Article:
Other countried have all passed "No Spam" acts, but in 2003, the Republicans passed a "Can Spam" act, and it was signed into law by President George W. Bush on December 16, 2003. So in the US, spam is legally permissible provided it follows certain criteria: a "truthful" subject line, no forged information in the technical headers or sender address, and other minor requirements. If the spam fails to comply with any of these requirements it's dubbed illegal. Aggravated or accelerated penalties apply in certain circumstances.
Do you have any guesses as to how many spammers are sending "truthful" spam? My guess would be the same as yours: none. And spammers all claim that you "opted into" to the list they use. They say they're the "partners" some web sites refer to in their disclosure agreements. Of course, it won't surprise you that that's a lie.
So why don't law enforcement agencies arrest them?
A review of the effectiveness of CAN-SPAM in 2005 by the Federal Trade Commission (the agency charged with CAN-SPAM enforcement) claimed that the amount of sexually explicit spam had significantly decreased since 2003 and the total volume had begun to level off. Senator Conrad Burns, a principal sponsor, noted that "Enforcement is key regarding the CAN-SPAM legislation." Then he broke his arm patting himself on the back.
Of couse you and I don't believe that. In 2004, less than 1% of spam complied with the CAN-SPAM Act of 2003. But what did you expect, really?
And what about the countries that have "No Spam" laws? They get boatloads of spam, too, because a large amount of the spam sent out originates in the US where the spammers are winning the battle waged against them.
Bots (short for robots) are computers that have been taken over by malware (usually delivered in an email). Once a computer is infected, the worm sends the computer's address back to the person controlling it, and once that's done, the spammer can simply upload spams, and the user's computer will send them out as if they had been sent by the user himself.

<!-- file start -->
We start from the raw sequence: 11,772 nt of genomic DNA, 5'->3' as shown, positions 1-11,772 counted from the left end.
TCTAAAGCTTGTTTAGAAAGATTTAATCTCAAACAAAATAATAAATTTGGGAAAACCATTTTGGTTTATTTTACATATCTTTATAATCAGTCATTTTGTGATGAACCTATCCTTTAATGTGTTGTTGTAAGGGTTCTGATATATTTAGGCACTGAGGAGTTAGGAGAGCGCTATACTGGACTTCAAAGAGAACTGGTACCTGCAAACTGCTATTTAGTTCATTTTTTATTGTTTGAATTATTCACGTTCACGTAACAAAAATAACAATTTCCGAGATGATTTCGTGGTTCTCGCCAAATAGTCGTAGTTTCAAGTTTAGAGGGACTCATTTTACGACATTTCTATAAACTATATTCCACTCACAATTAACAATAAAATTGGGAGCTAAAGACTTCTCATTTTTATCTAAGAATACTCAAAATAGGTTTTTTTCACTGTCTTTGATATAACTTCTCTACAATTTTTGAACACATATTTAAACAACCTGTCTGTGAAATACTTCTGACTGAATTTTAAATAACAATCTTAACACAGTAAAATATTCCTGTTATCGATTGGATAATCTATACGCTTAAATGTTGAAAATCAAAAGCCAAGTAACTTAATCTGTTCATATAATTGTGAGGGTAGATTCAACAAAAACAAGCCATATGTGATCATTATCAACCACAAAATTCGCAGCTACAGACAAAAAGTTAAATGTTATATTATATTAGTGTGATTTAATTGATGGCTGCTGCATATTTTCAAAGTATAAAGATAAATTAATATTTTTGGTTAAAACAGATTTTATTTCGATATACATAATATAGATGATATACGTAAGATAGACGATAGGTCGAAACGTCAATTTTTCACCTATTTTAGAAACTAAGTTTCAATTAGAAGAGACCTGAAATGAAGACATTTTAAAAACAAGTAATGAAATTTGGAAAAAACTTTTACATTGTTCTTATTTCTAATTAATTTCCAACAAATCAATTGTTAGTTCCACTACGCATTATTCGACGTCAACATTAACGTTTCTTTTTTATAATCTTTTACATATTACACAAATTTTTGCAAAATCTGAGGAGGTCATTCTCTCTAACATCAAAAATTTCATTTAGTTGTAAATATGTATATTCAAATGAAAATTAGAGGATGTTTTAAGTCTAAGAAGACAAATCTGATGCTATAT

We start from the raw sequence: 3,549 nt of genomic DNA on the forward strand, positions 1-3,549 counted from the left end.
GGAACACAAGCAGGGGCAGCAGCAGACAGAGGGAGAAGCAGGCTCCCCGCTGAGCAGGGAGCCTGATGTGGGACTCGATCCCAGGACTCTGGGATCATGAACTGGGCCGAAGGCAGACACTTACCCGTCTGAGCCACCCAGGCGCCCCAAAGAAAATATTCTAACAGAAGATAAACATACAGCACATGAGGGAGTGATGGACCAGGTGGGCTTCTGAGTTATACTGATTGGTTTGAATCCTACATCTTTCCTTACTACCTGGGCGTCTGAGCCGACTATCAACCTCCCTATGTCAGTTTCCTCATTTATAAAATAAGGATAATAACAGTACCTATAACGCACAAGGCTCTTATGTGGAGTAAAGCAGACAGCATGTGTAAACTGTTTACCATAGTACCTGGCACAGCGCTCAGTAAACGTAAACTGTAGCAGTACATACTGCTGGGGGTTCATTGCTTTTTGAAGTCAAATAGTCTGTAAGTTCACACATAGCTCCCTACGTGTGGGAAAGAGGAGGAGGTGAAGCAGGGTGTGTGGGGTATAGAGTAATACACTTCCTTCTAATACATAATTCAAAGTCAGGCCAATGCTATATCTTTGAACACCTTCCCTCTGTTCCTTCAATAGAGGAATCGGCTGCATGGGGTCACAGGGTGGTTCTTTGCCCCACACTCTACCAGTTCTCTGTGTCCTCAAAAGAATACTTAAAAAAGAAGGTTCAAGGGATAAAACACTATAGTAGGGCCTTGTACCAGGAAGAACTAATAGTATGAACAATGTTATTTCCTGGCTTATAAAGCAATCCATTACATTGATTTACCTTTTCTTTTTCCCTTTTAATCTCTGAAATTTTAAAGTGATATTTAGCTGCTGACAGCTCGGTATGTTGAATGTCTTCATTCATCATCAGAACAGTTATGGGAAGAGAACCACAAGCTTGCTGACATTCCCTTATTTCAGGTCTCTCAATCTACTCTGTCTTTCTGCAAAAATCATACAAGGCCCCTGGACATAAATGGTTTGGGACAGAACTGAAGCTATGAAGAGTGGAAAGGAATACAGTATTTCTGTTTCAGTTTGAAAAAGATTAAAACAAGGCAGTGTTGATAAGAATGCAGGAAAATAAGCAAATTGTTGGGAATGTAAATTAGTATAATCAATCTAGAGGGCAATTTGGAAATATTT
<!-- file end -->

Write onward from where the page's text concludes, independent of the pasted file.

Users then get back a flood of emails complaining about the spam, and eventually, the user's ISP will terminate his account. It can be so hard to get back on the ISP's server, the user may have to abandon his email address and start over with a new one.
In a paper by Kanich, et.al., entitled Spamalytics, the authors stated that "after 26 days, and almost 350 million e-mail messages, only 28 sales resulted." So why do spammers persist?
It's because the spam costs only 10¢ per 10,000 spams, that's why. It's so cheap, the spammers can send millions of emails just to get a few responses. What does it cost the public? About 10¢ each.
Oh, yes it does! Those billions of emails going out clog servers and force Internet providers to have to upgrade their facilities. Who do you think ultimately pays the cost? If you said, "the consumer," you'd be right. The cost of spam is billions of dollars each year, and you pay for it somewhere down the line. And businesses lose billions of dollars in lost productivity, theft, and computer repairs.
Czar Mail can shut off that flow of spam to your email account,
and we're so confident in that statement, that we guarantee it with our
"If you think it's spam, we'll pay you for it." guarantee.
Who decides what's spam and what's not?
You do. Just go to your messages, pick out the one you think is spam, and
Spam button. It's that easy.